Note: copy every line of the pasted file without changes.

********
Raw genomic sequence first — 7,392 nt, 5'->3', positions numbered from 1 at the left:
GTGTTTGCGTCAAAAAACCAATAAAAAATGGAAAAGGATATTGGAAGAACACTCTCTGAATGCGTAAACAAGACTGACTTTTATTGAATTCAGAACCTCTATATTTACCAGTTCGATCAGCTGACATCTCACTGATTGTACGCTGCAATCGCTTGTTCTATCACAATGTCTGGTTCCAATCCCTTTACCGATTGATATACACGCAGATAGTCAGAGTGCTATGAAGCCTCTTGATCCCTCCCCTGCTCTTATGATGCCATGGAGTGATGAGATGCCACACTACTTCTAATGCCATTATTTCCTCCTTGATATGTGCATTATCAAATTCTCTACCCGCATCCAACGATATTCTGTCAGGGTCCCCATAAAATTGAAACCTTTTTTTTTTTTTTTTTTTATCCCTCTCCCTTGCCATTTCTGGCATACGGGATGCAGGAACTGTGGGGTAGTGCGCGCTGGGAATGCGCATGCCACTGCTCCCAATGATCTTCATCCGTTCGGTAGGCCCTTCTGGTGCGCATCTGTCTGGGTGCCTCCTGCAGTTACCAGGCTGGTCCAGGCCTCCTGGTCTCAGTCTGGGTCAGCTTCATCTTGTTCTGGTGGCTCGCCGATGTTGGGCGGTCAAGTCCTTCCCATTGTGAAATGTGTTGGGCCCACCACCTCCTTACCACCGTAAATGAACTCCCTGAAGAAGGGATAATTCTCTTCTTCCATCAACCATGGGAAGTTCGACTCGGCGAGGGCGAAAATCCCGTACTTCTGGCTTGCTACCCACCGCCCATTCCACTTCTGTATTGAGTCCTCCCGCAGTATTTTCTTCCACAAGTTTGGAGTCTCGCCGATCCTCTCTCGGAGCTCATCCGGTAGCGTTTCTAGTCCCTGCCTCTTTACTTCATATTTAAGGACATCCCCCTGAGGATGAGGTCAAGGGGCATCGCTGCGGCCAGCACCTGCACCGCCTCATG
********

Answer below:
Raw genomic sequence first — 7,392 nt, 5'->3', positions numbered from 1 at the left:
GTGTTTGCGTCAAAAAACCAATAAAAAATGGAAAAGGATATTGGAAGAACACTCTCTGAATGCGTAAACAAGACTGACTTTTATTGAATTCAGAACCTCTATATTTACCAGTTCGATCAGCTGACATCTCACTGATTGTACGCTGCAATCGCTTGTTCTATCACAATGTCTGGTTCCAATCCCTTTACCGATTGATATACACGCAGATAGTCAGAGTGCTATGAAGCCTCTTGATCCCTCCCCTGCTCTTATGATGCCATGGAGTGATGAGATGCCACACTACTTCTAATGCCATTATTTCCTCCTTGATATGTGCATTATCAAATTCTCTACCCGCATCCAACGATATTCTGTCAGGGTCCCCATAAAATTGAAACCTTTTTTTTTTTTTTTTTTTATCCCTCTCCCTTGCCATTTCTGGCATACGGGATGCAGGAACTGTGGGGTAGTGCGCGCTGGGAATGCGCATGCCACTGCTCCCAATGATCTTCATCCGTTCGGTAGGCCCTTCTGGTGCGCATCTGTCTGGGTGCCTCCTGCAGTTACCAGGCTGGTCCAGGCCTCCTGGTCTCAGTCTGGGTCAGCTTCATCTTGTTCTGGTGGCTCGCCGATGTTGGGCGGTCAAGTCCTTCCCATTGTGAAATGTGTTGGGCCCACCACCTCCTTACCACCGTAAATGAACTCCCTGAAGAAGGGATAATTCTCTTCTTCCATCAACCATGGGAAGTTCGACTCGGCGAGGGCGAAAATCCCGTACTTCTGGCTTGCTACCCACCGCCCATTCCACTTCTGTATTGAGTCCTCCCGCAGTATTTTCTTCCACAAGTTTGGAGTCTCGCCGATCCTCTCTCGGAGCTCATCCGGTAGCGTTTCTAGTCCCTGCCTCTTTACTTCATATTTAAGGACATCCCCCTGAGGATGAGGTCAAGGGGCATCGCTGCGGCCAGCACCTGCACCGCCTCATG